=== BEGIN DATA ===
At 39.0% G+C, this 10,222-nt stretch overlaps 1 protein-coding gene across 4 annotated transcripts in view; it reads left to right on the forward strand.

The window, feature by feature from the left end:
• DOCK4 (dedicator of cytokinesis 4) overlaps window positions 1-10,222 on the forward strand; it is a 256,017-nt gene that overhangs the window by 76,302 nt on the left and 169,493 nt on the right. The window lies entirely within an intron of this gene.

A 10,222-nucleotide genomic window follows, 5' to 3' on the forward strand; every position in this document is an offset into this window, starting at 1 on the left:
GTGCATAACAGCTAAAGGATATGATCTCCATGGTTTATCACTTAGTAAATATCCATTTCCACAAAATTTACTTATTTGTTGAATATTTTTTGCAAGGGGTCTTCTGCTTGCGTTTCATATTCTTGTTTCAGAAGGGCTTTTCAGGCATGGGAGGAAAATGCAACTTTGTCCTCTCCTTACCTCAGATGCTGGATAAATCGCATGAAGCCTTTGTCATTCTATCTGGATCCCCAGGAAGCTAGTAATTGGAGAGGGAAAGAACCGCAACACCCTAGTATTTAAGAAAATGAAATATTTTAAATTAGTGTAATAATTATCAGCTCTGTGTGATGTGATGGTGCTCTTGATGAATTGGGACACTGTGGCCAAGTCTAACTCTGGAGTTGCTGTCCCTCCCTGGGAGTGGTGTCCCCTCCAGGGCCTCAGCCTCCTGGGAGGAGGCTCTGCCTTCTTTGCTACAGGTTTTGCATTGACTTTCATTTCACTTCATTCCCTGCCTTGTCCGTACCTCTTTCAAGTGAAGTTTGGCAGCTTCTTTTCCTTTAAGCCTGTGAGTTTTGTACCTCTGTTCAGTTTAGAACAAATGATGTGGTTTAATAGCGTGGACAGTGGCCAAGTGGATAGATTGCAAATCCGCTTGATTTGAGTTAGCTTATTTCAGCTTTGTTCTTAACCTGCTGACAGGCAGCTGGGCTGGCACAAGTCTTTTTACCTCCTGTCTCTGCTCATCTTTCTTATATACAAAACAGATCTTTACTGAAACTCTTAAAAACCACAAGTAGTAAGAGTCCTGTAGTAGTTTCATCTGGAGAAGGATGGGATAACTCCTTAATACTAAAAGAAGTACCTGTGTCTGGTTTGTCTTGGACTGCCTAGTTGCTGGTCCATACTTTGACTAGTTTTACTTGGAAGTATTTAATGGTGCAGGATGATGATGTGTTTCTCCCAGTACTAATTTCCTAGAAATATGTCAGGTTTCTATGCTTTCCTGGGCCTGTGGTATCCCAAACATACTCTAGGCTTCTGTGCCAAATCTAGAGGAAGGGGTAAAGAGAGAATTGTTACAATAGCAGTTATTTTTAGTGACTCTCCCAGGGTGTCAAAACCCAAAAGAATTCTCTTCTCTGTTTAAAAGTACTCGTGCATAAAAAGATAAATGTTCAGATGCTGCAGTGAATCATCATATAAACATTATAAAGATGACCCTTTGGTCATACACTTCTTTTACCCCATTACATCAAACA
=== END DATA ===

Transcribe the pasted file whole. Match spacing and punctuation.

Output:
At 39.0% G+C, this 10,222-nt stretch overlaps 1 protein-coding gene across 4 annotated transcripts in view; it reads left to right on the forward strand.

The window, feature by feature from the left end:
• DOCK4 (dedicator of cytokinesis 4) overlaps window positions 1-10,222 on the forward strand; it is a 256,017-nt gene that overhangs the window by 76,302 nt on the left and 169,493 nt on the right. The window lies entirely within an intron of this gene.

A 10,222-nucleotide genomic window follows, 5' to 3' on the forward strand; every position in this document is an offset into this window, starting at 1 on the left:
GTGCATAACAGCTAAAGGATATGATCTCCATGGTTTATCACTTAGTAAATATCCATTTCCACAAAATTTACTTATTTGTTGAATATTTTTTGCAAGGGGTCTTCTGCTTGCGTTTCATATTCTTGTTTCAGAAGGGCTTTTCAGGCATGGGAGGAAAATGCAACTTTGTCCTCTCCTTACCTCAGATGCTGGATAAATCGCATGAAGCCTTTGTCATTCTATCTGGATCCCCAGGAAGCTAGTAATTGGAGAGGGAAAGAACCGCAACACCCTAGTATTTAAGAAAATGAAATATTTTAAATTAGTGTAATAATTATCAGCTCTGTGTGATGTGATGGTGCTCTTGATGAATTGGGACACTGTGGCCAAGTCTAACTCTGGAGTTGCTGTCCCTCCCTGGGAGTGGTGTCCCCTCCAGGGCCTCAGCCTCCTGGGAGGAGGCTCTGCCTTCTTTGCTACAGGTTTTGCATTGACTTTCATTTCACTTCATTCCCTGCCTTGTCCGTACCTCTTTCAAGTGAAGTTTGGCAGCTTCTTTTCCTTTAAGCCTGTGAGTTTTGTACCTCTGTTCAGTTTAGAACAAATGATGTGGTTTAATAGCGTGGACAGTGGCCAAGTGGATAGATTGCAAATCCGCTTGATTTGAGTTAGCTTATTTCAGCTTTGTTCTTAACCTGCTGACAGGCAGCTGGGCTGGCACAAGTCTTTTTACCTCCTGTCTCTGCTCATCTTTCTTATATACAAAACAGATCTTTACTGAAACTCTTAAAAACCACAAGTAGTAAGAGTCCTGTAGTAGTTTCATCTGGAGAAGGATGGGATAACTCCTTAATACTAAAAGAAGTACCTGTGTCTGGTTTGTCTTGGACTGCCTAGTTGCTGGTCCATACTTTGACTAGTTTTACTTGGAAGTATTTAATGGTGCAGGATGATGATGTGTTTCTCCCAGTACTAATTTCCTAGAAATATGTCAGGTTTCTATGCTTTCCTGGGCCTGTGGTATCCCAAACATACTCTAGGCTTCTGTGCCAAATCTAGAGGAAGGGGTAAAGAGAGAATTGTTACAATAGCAGTTATTTTTAGTGACTCTCCCAGGGTGTCAAAACCCAAAAGAATTCTCTTCTCTGTTTAAAAGTACTCGTGCATAAAAAGATAAATGTTCAGATGCTGCAGTGAATCATCATATAAACATTATAAAGATGACCCTTTGGTCATACACTTCTTTTACCCCATTACATCAAACA